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If you have a default namespace in your input XML and in the XSLT transformation to be done you only want to add one element within that namespace, how would you all do this?

Do you declare the namespace also as a default namespace into the XSLT? Or do you use a prefix in the XSLT and within the XSLT you put all the elements into that namespace?

I created 5 options, from where one option is wrong, and all other 4 give my the correct result, but I just wanted to know which way is to go best or even if there is a better way?

I am using the next XML as input for all examples:

<?xml version="1.0" encoding="UTF-8"?>
<data xmlns="http://example.org/uri/">
    <element attr="test">
        <one>This is an example</one>
        <two>Pretty nice</two>
    </element>
</data>

Option 1, 2 & 3

<?xml version="1.0" encoding="UTF-8"?>
<xsl:stylesheet version="2.0" xmlns:xsl="http://www.w3.org/1999/XSL/Transform" xmlns:pref="http://example.org/uri/" exclude-result-prefixes="pref">
    <xsl:output method="xml" version="1.0" encoding="UTF-8" indent="yes"/>

    <xsl:template match="@*|node()">
        <xsl:copy>
            <xsl:apply-templates select="@*|node()" />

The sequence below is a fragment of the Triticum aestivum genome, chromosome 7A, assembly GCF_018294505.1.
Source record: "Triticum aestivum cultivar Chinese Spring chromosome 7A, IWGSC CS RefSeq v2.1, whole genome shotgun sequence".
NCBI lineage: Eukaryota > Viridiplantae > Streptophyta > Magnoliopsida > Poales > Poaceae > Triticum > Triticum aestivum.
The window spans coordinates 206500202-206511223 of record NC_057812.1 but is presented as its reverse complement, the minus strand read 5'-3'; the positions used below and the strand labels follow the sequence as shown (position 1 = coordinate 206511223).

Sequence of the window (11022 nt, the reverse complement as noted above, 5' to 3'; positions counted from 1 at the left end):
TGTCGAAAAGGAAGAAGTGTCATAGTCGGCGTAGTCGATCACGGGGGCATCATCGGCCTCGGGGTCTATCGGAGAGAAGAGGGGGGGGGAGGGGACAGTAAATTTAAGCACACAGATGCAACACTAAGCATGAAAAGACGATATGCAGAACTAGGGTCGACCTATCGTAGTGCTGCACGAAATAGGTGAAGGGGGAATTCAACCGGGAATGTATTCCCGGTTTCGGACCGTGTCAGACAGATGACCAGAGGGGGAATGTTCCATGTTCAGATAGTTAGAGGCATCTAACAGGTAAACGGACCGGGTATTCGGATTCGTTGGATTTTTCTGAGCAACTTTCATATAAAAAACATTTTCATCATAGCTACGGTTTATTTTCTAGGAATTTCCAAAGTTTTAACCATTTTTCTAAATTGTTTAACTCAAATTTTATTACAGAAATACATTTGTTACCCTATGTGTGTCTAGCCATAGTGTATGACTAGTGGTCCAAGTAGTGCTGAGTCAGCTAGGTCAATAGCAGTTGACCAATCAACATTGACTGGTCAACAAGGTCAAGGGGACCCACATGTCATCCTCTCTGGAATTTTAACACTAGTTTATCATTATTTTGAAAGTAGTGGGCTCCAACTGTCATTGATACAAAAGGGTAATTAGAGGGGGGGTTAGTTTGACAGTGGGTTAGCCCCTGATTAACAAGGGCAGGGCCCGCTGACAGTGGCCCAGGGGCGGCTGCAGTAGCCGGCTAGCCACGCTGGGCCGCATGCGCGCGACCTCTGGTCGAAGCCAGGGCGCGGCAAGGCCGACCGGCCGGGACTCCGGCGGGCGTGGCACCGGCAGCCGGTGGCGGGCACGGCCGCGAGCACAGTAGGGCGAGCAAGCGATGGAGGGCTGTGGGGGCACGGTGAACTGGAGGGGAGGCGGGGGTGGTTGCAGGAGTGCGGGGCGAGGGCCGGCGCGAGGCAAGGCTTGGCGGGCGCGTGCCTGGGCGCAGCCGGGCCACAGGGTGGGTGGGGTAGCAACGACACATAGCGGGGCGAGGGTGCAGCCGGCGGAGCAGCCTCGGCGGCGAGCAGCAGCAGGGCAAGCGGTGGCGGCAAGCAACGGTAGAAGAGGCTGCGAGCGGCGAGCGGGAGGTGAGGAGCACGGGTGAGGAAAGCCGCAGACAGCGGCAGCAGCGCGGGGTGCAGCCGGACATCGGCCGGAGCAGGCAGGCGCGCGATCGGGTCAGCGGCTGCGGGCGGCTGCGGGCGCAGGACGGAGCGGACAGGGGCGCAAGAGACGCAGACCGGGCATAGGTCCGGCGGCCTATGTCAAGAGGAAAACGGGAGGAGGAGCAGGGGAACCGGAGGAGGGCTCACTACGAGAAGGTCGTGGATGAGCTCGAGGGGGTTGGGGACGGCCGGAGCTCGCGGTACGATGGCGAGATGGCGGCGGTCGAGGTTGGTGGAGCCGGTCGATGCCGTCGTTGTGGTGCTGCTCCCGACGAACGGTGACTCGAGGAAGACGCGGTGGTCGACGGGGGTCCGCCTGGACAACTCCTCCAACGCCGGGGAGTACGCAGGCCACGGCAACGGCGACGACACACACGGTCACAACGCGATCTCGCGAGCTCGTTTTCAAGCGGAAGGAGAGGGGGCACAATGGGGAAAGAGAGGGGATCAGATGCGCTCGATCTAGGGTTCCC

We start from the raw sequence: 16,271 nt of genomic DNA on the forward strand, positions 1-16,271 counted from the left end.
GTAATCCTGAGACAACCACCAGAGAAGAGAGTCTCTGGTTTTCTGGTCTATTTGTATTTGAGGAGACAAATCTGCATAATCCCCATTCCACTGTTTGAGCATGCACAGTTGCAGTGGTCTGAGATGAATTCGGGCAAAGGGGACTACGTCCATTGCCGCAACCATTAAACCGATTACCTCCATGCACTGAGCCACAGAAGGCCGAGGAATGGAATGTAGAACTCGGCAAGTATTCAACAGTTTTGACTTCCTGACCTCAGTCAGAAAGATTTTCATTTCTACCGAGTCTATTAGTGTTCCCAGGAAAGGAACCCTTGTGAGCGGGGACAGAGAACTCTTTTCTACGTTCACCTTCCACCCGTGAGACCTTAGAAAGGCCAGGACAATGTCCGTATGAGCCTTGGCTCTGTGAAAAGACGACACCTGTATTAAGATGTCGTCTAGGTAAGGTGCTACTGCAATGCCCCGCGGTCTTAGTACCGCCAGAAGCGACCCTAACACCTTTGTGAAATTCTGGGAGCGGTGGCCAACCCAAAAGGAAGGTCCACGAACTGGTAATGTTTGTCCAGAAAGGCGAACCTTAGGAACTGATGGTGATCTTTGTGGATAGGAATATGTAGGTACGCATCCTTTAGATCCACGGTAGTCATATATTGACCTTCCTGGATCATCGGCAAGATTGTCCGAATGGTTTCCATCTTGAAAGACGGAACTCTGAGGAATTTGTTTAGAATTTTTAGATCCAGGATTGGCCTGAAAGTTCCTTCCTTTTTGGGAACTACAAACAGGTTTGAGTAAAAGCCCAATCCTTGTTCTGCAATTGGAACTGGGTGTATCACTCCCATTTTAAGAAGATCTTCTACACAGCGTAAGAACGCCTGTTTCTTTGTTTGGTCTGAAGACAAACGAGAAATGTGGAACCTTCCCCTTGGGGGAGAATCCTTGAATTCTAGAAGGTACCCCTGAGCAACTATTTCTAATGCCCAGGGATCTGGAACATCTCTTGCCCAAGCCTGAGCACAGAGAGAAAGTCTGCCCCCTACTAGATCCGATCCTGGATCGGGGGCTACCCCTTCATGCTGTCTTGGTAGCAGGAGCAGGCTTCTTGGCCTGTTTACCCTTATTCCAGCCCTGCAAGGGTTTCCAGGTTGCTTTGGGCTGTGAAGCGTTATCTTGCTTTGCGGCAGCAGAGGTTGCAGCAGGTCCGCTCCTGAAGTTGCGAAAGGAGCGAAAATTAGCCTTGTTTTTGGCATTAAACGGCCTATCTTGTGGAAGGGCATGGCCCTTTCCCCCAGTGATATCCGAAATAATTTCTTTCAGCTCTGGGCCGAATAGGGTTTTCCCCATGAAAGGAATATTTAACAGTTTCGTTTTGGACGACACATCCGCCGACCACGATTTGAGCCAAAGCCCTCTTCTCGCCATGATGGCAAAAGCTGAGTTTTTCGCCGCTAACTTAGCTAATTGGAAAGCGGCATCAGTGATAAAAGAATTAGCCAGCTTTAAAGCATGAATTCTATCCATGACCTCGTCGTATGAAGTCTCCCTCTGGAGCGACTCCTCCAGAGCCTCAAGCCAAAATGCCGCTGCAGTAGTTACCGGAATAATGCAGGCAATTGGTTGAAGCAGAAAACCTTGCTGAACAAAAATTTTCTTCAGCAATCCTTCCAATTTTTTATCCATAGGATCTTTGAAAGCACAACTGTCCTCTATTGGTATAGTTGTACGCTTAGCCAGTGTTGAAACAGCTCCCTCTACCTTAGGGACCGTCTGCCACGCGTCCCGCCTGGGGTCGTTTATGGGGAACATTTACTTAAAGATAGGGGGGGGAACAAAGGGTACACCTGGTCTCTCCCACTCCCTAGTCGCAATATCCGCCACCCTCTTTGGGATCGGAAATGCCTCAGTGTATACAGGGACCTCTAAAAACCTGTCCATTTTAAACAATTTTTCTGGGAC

</xsl:copy>
    </xsl:template>

    <xsl:template match="pref:element">
        <xsl:copy>
            <xsl:apply-templates select="@*|node()" />
        </xsl:copy>

        <added>Option 1</added>
        <xsl:element name="added" namespace="http://example.org/uri/">Option 2</xsl:element>
        <added xmlns="http://example.org/uri/">Option 3</added>
    </xsl:template>
</xsl:stylesheet>

Which will produce:

<?xml version="1.0" encoding="UTF-8"?>
<data xmlns="http://example.org/uri/">
    <element attr="test">
        <one>This is an example</one>
        <two>Pretty nice</two>
    </element>
    <added xmlns="">Option 1</added>
    <added>Option 2</added>
    <added>Option 3</added>
</data>

From the above option 1 will not create a correct output, because no default namespace is declared anywhere. Option 2 and 3 will create the correct output, but if I would add more than one element, the XSLT is not looking nicely, because I need to add the namespace on all elements.

Looking at above you would say: I will add a default namespace into the XSLT, like I do in option 4.

Option 4

<?xml version="1.0" encoding="UTF-8"?>
<xsl:stylesheet version="2.0" xmlns:xsl="http://www.w3.org/1999/XSL/Transform" xmlns="http://example.org/uri/" xmlns:pref="http://example.org/uri/" exclude-result-prefixes="pref">
    <xsl:output method="xml" version="1.0" encoding="UTF-8" indent="yes"/>

    <xsl:template match="@*|node()">
        <xsl:copy>
            <xsl:apply-templates select="@*|node()" />
        </xsl:copy>
    </xsl:template>

    <xsl:template match="pref:element">
        <xsl:copy>
            <xsl:apply-templates select="@*|node()" />
        </xsl:copy>

        <added>Option 4</added>
    </xsl:template>
</xsl:stylesheet>

This will produce: